Ludwig van Beethoven


Born: December 17 1770 – Bonn, Electorate of Cologne
Died: March 26 1827 – Vienna, Austrian Empire


A few facts about Ludwig von Beethoven


  • Realizing young Ludwig’s abilities as a pianist his father Johan set his sights on his son become a prodigy as Mozart had been years before and forced him to practice night and day. Neighbours recalled the small boy standing on a bench to reach the keyboard, crying as his father loomed over him.


  • Because of his alcoholism Johan lost his job as Court Singer so it fell to young Ludwig, as the eldest, to find work. He applied at Court for the position of assistant Court organist and got the job. He was 13!


  • Though recognized as a pianist virtuoso Beethoven also played the harpsicord, organ, violin, and viola. His skills as a violinist came nowhere near his mastery of the piano, however he was good enough to hold a position in the Court theatre orchestra.


  • Soon after his arrival in Vienna the young Beethoven could claim Prince Franz Joseph Lobkowitz as a major patron. The Prince kept his own orchestra and built a concert hall in his palace.  The composer dedicated his Eroica Symphony to him after angrily withdrawing the original dedication to Napoleon Bonaparte.


  • The Prince was also the dedicatee of the Fifth and Sixth symphonies amongst other works. However, Beethoven was often rude to him and on one occasion is said to have threated to hit him with a chair.


Symphony no. 5 in C minor op. 67
Composed:  1804-7
Premiered: December 22 1808 – Vienna, Austrian Empire
Instrumentation:  piccolo, flutes, oboes, clarinets, bassoons, contrabassoon, French horns, trumpets, trombones, timpani, strings

Performance Time:  35 minutes


  • The work was one of eight works by Beethoven premiered at a four-hour long concert. He not only conducted the programme but played the Fourth Piano Concerto and a set of improvisations.


  • Beethoven first sketched his ideas for the Fifth in 1804 but completion was interrupted by work on an opera, the Mass in C, the Appassionato piano sonata, the Fourth Symphony, string quartets, and a violon concerto. He completed it in 1807 while working on the Sixth Symphony.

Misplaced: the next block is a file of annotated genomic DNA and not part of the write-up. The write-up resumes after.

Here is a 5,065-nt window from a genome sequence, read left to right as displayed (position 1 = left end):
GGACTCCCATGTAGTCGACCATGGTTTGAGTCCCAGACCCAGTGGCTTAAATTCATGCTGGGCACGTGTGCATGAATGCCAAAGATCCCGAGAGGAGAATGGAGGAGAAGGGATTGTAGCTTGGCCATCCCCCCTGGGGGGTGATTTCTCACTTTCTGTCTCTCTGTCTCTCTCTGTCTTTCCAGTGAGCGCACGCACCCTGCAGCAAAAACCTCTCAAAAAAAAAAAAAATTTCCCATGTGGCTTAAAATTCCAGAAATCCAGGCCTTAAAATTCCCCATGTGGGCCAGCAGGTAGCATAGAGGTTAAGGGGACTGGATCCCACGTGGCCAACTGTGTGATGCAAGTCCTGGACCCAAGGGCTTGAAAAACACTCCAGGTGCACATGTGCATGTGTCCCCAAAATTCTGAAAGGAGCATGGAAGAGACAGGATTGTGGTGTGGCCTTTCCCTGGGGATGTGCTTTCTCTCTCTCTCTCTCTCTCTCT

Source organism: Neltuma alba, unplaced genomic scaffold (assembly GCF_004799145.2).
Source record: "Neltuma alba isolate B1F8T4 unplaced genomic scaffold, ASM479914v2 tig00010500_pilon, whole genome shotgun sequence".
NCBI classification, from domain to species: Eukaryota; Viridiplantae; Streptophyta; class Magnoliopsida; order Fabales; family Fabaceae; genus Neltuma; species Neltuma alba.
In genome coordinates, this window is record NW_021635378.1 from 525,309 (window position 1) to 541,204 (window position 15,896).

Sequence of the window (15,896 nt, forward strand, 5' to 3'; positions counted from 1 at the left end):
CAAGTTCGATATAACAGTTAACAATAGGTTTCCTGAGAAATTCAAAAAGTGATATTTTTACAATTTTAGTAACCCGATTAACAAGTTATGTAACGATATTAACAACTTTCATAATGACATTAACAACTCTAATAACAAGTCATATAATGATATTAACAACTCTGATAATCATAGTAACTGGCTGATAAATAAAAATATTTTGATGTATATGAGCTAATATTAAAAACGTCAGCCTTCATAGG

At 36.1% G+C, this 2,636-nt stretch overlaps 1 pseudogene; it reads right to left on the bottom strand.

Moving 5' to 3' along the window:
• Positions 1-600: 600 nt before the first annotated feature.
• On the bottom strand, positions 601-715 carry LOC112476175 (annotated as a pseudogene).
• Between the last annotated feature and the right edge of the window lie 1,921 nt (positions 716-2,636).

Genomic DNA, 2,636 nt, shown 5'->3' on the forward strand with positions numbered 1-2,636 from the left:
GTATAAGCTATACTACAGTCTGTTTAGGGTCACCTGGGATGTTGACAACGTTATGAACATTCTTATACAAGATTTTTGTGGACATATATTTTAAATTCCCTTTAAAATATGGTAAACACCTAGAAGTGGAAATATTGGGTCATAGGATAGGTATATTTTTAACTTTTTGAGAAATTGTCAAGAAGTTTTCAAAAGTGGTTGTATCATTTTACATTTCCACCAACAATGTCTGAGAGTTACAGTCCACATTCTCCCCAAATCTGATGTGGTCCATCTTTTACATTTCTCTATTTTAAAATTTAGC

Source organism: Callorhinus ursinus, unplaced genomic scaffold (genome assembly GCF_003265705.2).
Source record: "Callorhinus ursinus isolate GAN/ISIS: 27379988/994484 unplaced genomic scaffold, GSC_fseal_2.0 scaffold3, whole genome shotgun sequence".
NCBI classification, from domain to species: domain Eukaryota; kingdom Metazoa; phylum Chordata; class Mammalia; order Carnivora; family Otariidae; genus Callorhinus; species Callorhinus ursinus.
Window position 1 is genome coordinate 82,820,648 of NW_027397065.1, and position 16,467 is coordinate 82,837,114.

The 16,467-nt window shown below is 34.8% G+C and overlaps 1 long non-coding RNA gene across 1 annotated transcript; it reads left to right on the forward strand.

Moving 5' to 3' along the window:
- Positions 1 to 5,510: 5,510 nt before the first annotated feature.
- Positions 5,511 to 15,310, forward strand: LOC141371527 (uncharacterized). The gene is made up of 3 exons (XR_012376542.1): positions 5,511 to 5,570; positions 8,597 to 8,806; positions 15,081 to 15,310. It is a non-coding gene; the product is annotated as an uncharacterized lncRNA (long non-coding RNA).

• Critical response was indifferent to the premiere which took place under less-than-ideal conditions. There had been one rehearsal, at one point in the Choral Fantasy a soloist lost their place, so they began again.  The auditorium was freezing, and the audience was tired by a lengthy programme.  The evening was not a success.


  • However, two years later a rapturous review by E. T. A. Hoffmann thrust it into the public’s eye where it has remained to this day. It has been recognized as a ground-breaking and influential work central to the symphonic repertoire.


  • Much has been written about the four notes that begin the work. A debatable story came from Anton Schindler, Beethoven’s secretary, who claimed that the composer referred to them as “fate knocking at the door”. However, Carl Czerny, Beethoven’s pupil, claimed “the little pattern of notes had come to [Beethoven] from a yellow-hammer’s song, heard as he walked in the Prater-park in Vienna.” Whatever the origin they are perhaps the most recognizable notes in Western Music.


  • Of the many recordings of the Fifth out there only one has gone into outer space. The 1977 Voyager space mission carried a gold-plated copper disc containing images, sounds, messages in 55 languages and musical extracts.  The music included selections by Mozart, Bach and the first movement of Symphony no. 5 with Otto Klemperer conducting the Philharmonia Orchestra.

A very good analysis of each movement can be found here:
Classic Cat – Beethoven Symphony no. 5 in C minor op. 67



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